New states’ love affair with roads must stop
9 September 2011, ENDS Europe
The bulk of European funds allocated to transport in central and eastern European countries is used to build roads, which reduces the attractiveness of rail and helps justify even more investment in roads. The EU must help break this pattern.
The EU made a bold move in 2006 with the adoption of its sustainable development strategy, including provisions to make the European transport system more sustainable. One of the main objectives is to promote alternatives to road transport.
But our experience working in central and eastern European countries shows that national authorities use EU regional funds available to them to pursue opposite goals to those in the 2006 strategy; these funds are being poured into road projects.
A study issued this week by Bankwatch shows how four new member states – Poland, Czech Republic, Bulgaria and Estonia – have been massively directing EU funds at road developments since 2007. In Poland, for example, out of the €19.4bn available for transport, €10bn went on roads. In Bulgaria, roads got 65% of the funds.
The Poles and Czechs have also been trying to reallocate funds initially dedicated to rail development towards roads. It is the same for Slovakia, which is not covered by the study.
And this is happening in a context where the rail sector is already the Cinderella of transport development in these countries. In Poland for example, only 1% of EU funds allocated to rail has been spent. In Bulgaria, with very limited investments over the past two decades, the sector now finds itself in a virtual state of collapse, and the share of passenger and freight transport by rail is now the smallest in Europe.
Governments attempting to reallocate even more funds towards roads argue that investment on rail has been more difficult to absorb. But our study makes it clear that this is because rail sector reforms have been delayed for many years, and because it has been a low political priority. Projects that do get EU funding are sometimes not implemented because no national co-financing is given to them.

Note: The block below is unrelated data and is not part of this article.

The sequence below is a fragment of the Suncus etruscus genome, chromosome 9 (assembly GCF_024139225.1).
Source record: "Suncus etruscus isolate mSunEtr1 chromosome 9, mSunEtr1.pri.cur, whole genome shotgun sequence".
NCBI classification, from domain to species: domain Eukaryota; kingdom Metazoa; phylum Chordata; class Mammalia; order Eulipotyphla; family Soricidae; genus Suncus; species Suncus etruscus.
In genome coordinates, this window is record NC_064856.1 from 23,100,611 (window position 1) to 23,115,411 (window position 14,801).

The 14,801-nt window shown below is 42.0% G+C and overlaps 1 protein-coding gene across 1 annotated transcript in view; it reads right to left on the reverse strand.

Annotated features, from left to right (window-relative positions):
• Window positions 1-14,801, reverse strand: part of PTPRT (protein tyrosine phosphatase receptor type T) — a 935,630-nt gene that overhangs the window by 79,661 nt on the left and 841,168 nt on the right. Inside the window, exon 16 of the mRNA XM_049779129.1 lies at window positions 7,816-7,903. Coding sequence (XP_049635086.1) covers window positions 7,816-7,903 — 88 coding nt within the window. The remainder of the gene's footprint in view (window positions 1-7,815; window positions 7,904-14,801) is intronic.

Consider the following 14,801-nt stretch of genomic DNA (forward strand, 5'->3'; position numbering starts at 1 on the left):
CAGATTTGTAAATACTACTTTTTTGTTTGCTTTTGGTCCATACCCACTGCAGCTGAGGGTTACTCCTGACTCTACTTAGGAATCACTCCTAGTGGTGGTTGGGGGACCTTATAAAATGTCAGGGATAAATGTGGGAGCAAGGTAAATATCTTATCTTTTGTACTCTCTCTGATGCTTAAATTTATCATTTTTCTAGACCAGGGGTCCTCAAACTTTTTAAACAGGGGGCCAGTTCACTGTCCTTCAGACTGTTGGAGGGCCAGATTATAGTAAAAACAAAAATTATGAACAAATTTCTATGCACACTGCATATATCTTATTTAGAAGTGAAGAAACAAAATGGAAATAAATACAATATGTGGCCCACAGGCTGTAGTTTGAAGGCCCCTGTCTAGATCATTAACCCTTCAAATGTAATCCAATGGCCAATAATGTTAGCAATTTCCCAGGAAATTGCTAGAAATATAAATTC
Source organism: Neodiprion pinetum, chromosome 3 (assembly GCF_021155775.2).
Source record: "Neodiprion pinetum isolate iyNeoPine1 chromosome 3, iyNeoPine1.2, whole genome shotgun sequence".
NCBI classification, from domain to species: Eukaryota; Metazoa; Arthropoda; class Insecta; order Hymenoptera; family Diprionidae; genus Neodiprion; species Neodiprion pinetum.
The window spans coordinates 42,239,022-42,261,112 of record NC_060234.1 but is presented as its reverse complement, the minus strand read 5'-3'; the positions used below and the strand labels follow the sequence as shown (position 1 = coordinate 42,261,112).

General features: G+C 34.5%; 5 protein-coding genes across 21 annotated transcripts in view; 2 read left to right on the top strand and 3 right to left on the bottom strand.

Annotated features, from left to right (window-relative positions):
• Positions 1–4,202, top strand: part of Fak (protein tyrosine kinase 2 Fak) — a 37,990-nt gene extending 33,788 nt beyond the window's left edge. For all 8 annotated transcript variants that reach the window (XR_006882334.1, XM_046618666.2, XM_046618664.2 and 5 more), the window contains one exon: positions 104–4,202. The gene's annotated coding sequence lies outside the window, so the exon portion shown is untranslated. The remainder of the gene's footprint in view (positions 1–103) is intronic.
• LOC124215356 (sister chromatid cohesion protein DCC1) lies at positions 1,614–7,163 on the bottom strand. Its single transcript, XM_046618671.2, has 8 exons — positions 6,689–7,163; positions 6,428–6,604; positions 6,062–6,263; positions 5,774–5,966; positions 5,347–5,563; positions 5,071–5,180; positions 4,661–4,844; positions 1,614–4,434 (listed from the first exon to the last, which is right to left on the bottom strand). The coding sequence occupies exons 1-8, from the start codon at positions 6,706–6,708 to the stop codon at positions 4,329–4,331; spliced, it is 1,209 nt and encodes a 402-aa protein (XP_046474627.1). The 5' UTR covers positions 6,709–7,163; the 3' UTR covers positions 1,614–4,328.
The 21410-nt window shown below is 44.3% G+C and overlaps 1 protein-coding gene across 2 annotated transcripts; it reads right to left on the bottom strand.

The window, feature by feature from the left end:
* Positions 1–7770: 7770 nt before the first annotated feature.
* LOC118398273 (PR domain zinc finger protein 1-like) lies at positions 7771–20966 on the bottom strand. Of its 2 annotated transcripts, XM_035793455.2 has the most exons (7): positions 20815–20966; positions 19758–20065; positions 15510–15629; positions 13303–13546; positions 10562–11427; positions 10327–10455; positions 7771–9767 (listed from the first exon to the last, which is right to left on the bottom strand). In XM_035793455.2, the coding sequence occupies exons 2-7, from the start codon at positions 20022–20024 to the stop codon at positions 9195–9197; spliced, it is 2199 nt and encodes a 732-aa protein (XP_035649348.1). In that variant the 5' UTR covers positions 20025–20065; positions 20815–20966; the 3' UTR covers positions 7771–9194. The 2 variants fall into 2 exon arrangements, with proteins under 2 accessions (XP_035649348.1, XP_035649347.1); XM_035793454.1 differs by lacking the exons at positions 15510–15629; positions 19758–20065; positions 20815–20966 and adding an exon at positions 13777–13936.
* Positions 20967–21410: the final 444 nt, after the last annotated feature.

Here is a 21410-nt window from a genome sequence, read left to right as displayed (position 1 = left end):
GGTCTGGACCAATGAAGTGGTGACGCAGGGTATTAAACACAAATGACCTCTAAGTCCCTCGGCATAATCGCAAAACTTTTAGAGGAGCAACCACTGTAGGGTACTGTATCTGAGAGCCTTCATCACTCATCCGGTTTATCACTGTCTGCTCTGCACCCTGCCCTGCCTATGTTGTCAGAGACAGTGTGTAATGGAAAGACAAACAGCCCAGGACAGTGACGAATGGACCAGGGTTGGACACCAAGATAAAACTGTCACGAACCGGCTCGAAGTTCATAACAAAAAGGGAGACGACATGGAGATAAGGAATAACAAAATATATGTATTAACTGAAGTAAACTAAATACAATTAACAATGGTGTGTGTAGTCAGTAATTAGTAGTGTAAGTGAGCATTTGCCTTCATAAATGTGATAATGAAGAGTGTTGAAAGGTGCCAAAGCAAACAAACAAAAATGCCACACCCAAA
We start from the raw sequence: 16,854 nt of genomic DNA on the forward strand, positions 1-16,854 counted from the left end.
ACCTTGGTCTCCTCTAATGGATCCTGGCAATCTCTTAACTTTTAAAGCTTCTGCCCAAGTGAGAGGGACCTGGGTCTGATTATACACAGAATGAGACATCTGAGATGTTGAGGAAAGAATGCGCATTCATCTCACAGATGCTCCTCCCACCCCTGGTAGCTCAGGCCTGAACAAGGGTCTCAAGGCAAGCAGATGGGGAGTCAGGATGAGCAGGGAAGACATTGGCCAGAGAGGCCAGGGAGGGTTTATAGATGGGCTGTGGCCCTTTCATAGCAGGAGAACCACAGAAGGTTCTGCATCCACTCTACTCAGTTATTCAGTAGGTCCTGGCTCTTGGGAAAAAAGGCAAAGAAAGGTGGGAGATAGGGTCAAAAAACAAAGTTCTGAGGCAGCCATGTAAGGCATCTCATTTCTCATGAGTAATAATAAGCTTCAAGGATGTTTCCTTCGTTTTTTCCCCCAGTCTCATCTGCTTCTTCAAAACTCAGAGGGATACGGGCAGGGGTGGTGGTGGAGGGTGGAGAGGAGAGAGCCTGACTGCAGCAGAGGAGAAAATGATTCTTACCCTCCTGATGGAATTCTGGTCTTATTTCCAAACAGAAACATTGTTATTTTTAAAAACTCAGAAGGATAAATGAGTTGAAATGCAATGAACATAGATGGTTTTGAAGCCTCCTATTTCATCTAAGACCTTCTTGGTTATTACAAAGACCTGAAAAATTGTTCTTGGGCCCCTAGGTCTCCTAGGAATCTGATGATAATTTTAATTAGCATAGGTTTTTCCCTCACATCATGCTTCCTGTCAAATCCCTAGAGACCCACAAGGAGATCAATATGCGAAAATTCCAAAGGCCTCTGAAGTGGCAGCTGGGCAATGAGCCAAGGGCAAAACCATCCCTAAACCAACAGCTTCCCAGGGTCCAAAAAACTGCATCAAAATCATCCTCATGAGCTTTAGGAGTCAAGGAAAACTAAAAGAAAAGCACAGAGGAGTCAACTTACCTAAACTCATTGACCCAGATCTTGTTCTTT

This is a vicious circle where the more rail gets squeezed, the less competitive it becomes, making road development much more attractive for investors.
Not only is excessive reliance on roads contrary to the EU’s sustainability goals, it also affects its energy security since most of the oil that feeds road transport is imported. Bulgaria, for instance, imports 70% of its oil, most of which comes from Russia. It therefore makes little sense for eastern European states to make such decisions.
The lack of transparent tender procedures, faulty environmental impact assessments and poor public participation in decision-making certainly make the matter worse. Our study shows this is particularly a problem in Bulgaria and the Czech Republic.
Local environmental groups are fighting year after year in a turf war with their national authorities over the type of transport system – and consequently development – that should be pursued in central and eastern Europe. But only the intervention of EU policymakers is likely to make a significant difference.
In January, the European Commission called on member states to use regional funds more effectively to promote sustainable transport, indicating measures they could take in this direction. But such a soft approach has had little impact on their decisions.
The forthcoming EU guidelines on how regional funds should be spent are an opportunity to make sure bad spenders will be punished with immediate withdrawal of funds.
And the next EU budget should explicitly link funds to sustainable transport systems. We fear that only a strong ‘stick and carrot’ approach can make a difference in our region.
Institution: EU Funds